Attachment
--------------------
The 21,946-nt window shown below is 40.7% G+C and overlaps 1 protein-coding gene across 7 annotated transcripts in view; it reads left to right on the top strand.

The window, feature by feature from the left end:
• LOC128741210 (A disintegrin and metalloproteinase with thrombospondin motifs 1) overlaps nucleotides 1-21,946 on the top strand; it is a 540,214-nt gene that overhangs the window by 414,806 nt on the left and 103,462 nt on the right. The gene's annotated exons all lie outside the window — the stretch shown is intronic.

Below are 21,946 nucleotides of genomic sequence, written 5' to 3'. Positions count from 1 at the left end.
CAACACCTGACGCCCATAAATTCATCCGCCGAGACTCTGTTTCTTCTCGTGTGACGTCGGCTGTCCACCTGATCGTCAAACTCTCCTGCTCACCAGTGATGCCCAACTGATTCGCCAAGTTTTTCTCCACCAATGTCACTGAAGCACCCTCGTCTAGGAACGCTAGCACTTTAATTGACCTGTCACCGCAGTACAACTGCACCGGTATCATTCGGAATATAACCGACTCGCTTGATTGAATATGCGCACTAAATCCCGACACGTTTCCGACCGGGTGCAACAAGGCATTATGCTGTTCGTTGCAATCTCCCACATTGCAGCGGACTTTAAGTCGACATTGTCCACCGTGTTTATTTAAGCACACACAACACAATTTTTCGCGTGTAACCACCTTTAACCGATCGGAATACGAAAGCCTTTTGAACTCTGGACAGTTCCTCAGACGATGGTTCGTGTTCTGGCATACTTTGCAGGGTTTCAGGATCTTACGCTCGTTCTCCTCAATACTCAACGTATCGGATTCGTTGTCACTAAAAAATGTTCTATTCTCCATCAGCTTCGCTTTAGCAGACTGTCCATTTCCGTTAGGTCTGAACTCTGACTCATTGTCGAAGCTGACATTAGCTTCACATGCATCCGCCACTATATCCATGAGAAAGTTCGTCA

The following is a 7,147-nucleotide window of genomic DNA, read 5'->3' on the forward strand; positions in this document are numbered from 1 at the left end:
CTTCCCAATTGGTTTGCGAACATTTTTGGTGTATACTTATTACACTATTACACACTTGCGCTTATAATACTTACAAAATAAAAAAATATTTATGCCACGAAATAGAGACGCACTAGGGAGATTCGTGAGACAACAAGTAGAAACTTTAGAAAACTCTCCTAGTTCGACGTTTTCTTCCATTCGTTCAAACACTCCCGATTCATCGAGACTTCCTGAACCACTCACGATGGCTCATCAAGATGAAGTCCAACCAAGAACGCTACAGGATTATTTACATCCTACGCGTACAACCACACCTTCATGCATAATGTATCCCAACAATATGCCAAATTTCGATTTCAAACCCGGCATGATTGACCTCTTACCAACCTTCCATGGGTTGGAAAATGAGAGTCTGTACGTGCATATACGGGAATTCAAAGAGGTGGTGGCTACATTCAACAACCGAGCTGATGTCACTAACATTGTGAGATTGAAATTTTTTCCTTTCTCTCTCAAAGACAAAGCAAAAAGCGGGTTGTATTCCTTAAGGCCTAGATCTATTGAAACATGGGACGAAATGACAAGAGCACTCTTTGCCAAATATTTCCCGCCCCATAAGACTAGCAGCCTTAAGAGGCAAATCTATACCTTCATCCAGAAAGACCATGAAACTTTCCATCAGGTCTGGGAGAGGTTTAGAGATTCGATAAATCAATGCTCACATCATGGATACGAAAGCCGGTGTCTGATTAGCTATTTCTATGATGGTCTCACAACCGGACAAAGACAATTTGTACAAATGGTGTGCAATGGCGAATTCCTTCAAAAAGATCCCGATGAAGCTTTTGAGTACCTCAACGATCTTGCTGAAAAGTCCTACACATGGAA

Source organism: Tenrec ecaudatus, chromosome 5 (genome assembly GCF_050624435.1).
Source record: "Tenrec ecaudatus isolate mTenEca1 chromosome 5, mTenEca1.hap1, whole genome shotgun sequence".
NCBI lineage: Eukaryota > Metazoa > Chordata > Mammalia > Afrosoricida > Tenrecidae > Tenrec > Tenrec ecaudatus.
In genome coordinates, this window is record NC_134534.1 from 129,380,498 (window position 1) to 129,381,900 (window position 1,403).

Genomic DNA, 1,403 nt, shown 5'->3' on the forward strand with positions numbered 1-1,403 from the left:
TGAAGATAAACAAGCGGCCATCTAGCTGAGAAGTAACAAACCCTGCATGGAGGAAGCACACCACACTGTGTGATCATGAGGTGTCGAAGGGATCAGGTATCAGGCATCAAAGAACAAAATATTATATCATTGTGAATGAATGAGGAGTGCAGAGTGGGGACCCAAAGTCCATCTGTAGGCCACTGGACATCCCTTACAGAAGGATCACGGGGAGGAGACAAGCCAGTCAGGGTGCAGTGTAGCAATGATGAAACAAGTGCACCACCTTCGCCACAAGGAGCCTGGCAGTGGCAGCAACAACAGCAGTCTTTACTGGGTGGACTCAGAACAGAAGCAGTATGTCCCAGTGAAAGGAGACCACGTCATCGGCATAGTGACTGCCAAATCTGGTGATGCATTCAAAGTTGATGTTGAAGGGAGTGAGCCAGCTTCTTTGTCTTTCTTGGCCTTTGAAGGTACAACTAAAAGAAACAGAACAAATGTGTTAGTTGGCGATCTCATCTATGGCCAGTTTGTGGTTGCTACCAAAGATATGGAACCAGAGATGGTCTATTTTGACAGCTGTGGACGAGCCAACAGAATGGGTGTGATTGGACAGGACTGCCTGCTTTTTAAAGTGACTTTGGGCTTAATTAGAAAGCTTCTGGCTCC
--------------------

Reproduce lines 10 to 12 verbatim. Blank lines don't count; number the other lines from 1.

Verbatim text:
NCBI lineage: Eukaryota > Metazoa > Chordata > Mammalia > Afrosoricida > Tenrecidae > Tenrec > Tenrec ecaudatus.
In genome coordinates, this window is record NC_134534.1 from 129,380,498 (window position 1) to 129,381,900 (window position 1,403).

Genomic DNA, 1,403 nt, shown 5'->3' on the forward strand with positions numbered 1-1,403 from the left: